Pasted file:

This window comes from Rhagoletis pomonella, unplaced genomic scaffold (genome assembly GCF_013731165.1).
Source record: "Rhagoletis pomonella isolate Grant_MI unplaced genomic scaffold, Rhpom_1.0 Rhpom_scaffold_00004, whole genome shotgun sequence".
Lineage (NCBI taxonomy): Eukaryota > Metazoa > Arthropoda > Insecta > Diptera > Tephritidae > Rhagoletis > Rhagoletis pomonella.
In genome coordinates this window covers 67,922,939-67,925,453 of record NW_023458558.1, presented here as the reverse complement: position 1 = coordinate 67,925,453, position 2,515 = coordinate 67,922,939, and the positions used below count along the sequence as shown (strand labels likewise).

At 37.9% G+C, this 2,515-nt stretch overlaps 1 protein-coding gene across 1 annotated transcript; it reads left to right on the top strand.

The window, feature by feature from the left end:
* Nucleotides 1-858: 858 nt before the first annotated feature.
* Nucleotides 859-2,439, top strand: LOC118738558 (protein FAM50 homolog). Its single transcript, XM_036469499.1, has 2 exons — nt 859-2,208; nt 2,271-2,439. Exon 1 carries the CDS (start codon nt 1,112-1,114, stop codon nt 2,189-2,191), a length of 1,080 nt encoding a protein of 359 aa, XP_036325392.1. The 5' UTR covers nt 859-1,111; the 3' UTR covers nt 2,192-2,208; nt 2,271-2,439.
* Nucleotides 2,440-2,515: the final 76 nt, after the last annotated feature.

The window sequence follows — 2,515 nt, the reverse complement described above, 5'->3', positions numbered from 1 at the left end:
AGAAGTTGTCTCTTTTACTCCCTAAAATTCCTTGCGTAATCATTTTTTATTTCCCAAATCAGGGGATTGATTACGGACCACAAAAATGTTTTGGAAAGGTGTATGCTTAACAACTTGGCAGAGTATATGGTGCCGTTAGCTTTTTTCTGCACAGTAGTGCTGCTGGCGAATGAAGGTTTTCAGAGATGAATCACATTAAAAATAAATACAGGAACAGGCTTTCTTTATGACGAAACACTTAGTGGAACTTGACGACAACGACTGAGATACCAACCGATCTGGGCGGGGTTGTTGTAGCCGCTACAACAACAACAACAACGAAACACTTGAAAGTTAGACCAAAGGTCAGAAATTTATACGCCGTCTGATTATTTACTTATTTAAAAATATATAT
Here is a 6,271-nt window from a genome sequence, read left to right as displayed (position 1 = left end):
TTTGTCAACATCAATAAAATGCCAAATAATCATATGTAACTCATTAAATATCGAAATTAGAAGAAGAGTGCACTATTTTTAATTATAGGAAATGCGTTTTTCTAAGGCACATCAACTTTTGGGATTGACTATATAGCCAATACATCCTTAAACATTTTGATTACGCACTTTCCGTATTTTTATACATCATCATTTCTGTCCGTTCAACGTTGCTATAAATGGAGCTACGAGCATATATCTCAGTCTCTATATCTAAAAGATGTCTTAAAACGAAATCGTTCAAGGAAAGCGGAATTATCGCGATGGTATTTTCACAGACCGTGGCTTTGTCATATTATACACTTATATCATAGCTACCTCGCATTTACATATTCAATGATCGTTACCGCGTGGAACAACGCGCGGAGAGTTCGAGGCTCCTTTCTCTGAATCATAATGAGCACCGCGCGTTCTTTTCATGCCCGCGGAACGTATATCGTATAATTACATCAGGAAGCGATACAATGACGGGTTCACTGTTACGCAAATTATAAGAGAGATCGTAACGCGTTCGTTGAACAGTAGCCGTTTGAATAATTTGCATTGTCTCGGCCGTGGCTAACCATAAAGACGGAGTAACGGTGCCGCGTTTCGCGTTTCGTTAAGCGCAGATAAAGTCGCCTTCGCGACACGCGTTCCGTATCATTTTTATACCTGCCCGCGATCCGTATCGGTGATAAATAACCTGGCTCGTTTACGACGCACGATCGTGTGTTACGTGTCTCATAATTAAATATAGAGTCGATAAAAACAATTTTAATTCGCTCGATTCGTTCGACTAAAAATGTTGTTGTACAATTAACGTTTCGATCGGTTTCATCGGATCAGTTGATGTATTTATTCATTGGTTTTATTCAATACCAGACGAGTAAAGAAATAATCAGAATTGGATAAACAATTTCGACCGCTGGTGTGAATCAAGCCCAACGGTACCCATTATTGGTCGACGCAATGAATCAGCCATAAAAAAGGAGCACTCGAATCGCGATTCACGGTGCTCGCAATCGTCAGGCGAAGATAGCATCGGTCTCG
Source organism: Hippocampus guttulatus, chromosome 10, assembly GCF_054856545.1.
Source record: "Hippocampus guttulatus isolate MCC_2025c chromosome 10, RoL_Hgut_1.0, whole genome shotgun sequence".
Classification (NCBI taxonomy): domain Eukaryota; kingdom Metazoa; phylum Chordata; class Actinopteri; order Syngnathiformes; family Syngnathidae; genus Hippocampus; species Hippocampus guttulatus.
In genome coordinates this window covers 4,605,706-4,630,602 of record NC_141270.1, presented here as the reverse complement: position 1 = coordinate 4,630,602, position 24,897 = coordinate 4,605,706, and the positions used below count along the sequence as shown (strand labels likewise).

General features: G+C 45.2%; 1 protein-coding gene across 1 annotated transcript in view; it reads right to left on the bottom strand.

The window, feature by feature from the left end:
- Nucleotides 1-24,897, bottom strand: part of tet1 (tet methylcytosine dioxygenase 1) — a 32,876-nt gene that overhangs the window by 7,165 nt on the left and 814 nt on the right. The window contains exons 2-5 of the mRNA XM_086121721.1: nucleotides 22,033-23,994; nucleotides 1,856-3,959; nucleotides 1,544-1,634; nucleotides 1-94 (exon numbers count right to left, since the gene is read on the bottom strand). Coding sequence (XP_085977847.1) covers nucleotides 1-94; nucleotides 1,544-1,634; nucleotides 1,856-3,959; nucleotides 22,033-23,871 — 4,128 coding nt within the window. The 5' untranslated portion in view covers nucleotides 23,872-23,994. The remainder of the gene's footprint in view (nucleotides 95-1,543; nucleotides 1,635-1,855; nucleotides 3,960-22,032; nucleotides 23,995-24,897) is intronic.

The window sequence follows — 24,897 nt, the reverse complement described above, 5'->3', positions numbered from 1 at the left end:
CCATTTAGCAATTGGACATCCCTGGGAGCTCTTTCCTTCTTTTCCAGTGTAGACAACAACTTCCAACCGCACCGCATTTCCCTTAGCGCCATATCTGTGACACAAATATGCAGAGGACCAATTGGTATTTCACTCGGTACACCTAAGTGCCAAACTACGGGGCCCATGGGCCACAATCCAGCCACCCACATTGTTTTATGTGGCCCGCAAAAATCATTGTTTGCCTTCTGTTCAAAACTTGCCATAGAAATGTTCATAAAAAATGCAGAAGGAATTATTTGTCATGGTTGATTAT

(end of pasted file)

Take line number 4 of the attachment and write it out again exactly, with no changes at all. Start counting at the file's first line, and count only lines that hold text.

In genome coordinates this window covers 67,922,939-67,925,453 of record NW_023458558.1, presented here as the reverse complement: position 1 = coordinate 67,925,453, position 2,515 = coordinate 67,922,939, and the positions used below count along the sequence as shown (strand labels likewise).